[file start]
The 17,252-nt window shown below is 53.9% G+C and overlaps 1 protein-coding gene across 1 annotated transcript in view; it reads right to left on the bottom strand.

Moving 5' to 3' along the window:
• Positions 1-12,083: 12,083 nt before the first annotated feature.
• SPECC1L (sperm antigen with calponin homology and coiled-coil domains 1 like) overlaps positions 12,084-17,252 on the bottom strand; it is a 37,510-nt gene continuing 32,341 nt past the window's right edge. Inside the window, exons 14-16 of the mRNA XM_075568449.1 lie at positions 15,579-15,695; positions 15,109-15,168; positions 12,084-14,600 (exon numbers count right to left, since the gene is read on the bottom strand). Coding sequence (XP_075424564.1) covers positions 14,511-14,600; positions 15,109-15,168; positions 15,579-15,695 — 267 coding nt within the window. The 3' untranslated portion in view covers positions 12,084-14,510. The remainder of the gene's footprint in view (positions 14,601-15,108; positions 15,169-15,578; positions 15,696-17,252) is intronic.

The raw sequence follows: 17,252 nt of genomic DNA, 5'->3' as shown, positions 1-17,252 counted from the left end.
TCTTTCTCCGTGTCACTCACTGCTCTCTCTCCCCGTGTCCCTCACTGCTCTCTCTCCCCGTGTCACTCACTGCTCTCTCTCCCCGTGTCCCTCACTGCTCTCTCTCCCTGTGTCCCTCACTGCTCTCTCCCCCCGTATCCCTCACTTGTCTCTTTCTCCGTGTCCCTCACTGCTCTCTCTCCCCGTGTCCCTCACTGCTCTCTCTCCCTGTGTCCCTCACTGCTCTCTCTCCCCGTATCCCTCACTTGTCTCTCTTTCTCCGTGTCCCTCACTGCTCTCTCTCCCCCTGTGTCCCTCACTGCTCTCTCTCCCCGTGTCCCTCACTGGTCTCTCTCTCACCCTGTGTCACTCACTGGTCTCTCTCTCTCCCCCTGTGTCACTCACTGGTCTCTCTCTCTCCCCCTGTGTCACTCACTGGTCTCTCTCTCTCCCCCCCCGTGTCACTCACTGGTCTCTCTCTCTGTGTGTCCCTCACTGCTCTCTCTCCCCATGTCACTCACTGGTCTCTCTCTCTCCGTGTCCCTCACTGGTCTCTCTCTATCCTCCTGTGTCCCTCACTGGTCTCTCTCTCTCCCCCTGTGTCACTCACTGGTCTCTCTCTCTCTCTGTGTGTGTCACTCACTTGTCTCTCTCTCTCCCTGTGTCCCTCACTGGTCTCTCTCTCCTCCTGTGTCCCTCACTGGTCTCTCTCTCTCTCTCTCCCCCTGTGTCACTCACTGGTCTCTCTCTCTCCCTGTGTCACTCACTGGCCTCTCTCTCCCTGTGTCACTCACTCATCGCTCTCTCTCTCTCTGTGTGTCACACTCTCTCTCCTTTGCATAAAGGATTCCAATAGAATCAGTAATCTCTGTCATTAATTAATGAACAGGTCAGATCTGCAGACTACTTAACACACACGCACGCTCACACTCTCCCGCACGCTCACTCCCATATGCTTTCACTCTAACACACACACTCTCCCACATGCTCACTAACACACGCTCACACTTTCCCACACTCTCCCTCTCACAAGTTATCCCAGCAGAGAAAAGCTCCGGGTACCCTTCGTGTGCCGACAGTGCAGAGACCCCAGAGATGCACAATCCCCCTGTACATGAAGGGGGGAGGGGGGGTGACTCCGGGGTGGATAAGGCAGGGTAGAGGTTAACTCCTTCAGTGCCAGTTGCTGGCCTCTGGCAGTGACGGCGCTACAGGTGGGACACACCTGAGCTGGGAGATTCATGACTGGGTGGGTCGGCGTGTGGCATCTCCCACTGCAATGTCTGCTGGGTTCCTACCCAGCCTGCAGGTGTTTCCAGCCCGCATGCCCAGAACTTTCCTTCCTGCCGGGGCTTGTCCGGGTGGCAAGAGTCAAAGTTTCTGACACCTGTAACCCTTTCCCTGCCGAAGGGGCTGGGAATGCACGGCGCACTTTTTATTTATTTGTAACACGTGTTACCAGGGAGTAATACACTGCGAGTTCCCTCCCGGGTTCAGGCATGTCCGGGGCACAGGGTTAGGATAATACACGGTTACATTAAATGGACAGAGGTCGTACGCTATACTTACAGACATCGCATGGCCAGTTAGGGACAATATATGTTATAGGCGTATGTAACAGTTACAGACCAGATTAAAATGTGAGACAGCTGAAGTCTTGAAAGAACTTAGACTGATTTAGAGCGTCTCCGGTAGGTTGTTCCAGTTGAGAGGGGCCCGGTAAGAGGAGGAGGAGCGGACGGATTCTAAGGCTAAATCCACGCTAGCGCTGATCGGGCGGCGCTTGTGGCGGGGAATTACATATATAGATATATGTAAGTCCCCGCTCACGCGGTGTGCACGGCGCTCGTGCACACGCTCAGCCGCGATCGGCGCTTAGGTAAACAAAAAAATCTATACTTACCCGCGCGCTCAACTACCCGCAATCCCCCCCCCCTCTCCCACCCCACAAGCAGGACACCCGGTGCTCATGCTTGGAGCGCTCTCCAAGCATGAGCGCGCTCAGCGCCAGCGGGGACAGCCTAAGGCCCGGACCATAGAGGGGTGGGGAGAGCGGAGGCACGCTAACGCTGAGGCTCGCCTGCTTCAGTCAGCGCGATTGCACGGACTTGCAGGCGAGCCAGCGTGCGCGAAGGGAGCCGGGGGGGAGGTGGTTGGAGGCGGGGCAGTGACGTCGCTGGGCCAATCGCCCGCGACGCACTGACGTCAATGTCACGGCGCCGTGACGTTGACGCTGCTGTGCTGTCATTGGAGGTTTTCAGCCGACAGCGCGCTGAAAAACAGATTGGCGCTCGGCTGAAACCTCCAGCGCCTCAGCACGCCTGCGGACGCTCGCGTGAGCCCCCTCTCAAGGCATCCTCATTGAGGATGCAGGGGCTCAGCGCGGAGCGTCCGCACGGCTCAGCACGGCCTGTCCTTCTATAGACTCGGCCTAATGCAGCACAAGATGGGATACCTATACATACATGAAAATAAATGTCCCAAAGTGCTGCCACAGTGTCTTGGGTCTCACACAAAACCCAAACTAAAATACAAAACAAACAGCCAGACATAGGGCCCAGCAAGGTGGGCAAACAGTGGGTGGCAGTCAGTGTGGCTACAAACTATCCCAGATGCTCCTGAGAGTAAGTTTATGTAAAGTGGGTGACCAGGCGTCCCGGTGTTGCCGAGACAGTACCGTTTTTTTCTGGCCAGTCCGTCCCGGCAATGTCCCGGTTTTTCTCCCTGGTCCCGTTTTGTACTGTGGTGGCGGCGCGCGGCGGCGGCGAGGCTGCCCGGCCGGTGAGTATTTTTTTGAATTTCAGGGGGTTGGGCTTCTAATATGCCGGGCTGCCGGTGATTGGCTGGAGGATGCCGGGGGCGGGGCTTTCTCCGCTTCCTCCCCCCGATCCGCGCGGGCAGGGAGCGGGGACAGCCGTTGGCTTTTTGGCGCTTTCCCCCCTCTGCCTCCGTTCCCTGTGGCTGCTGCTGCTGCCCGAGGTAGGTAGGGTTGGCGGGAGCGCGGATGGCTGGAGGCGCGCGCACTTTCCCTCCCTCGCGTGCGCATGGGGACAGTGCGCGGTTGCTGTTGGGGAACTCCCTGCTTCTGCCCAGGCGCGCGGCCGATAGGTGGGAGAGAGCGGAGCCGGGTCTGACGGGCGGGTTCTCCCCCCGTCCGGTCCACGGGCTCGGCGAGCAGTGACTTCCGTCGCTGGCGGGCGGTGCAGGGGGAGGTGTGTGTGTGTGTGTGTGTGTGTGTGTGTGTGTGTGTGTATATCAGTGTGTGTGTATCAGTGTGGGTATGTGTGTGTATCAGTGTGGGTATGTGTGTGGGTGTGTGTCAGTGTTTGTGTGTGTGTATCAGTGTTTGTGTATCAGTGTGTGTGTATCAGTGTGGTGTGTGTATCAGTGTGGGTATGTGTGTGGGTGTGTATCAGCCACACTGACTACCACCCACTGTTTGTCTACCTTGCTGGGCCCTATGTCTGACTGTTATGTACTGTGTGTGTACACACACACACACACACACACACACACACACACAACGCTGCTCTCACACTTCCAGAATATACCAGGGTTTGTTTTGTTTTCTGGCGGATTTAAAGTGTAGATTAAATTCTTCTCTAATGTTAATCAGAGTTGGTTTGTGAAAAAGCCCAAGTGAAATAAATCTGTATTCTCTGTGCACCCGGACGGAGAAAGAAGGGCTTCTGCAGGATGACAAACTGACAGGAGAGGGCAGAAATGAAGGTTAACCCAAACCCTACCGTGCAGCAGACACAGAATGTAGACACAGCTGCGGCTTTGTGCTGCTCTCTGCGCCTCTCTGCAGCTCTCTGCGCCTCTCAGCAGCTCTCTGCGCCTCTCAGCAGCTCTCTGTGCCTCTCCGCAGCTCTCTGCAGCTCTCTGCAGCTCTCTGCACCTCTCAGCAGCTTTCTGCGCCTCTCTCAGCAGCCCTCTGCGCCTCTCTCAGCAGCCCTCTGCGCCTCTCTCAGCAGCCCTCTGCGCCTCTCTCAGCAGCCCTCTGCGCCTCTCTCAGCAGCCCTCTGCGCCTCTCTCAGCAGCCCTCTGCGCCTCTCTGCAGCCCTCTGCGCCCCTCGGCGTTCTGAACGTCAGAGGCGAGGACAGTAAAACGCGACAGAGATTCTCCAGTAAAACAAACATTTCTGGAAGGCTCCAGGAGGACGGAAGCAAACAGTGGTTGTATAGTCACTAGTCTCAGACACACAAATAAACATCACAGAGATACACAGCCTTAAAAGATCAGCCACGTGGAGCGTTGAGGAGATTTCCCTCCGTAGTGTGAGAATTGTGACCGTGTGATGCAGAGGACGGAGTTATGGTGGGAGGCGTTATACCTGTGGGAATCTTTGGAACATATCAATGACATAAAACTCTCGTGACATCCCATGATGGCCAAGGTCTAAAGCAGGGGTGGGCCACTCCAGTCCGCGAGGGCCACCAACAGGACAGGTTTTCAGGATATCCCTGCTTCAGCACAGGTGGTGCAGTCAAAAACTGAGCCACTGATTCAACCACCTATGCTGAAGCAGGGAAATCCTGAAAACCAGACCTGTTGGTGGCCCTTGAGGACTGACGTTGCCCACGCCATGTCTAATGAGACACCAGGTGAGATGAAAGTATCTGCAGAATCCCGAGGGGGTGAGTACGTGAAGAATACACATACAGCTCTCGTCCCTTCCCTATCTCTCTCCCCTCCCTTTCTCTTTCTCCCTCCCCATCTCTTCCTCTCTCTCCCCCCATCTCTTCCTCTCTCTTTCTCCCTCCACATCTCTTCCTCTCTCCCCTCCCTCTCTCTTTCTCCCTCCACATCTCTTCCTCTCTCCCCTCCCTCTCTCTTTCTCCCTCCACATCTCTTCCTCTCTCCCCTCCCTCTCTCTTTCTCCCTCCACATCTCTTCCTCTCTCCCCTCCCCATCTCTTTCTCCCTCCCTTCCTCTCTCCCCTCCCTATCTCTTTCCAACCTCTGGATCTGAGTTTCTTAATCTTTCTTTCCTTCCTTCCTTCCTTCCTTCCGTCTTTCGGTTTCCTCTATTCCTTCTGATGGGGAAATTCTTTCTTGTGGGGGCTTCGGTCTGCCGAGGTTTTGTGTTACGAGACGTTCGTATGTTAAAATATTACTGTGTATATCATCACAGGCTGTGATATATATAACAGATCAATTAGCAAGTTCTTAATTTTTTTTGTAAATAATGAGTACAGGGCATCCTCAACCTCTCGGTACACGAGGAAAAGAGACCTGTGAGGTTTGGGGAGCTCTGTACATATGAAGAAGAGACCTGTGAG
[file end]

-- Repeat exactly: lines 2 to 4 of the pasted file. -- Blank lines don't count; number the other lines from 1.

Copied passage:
Moving 5' to 3' along the window:
• Positions 1-12,083: 12,083 nt before the first annotated feature.
• SPECC1L (sperm antigen with calponin homology and coiled-coil domains 1 like) overlaps positions 12,084-17,252 on the bottom strand; it is a 37,510-nt gene continuing 32,341 nt past the window's right edge. Inside the window, exons 14-16 of the mRNA XM_075568449.1 lie at positions 15,579-15,695; positions 15,109-15,168; positions 12,084-14,600 (exon numbers count right to left, since the gene is read on the bottom strand). Coding sequence (XP_075424564.1) covers positions 14,511-14,600; positions 15,109-15,168; positions 15,579-15,695 — 267 coding nt within the window. The 3' untranslated portion in view covers positions 12,084-14,510. The remainder of the gene's footprint in view (positions 14,601-15,108; positions 15,169-15,578; positions 15,696-17,252) is intronic.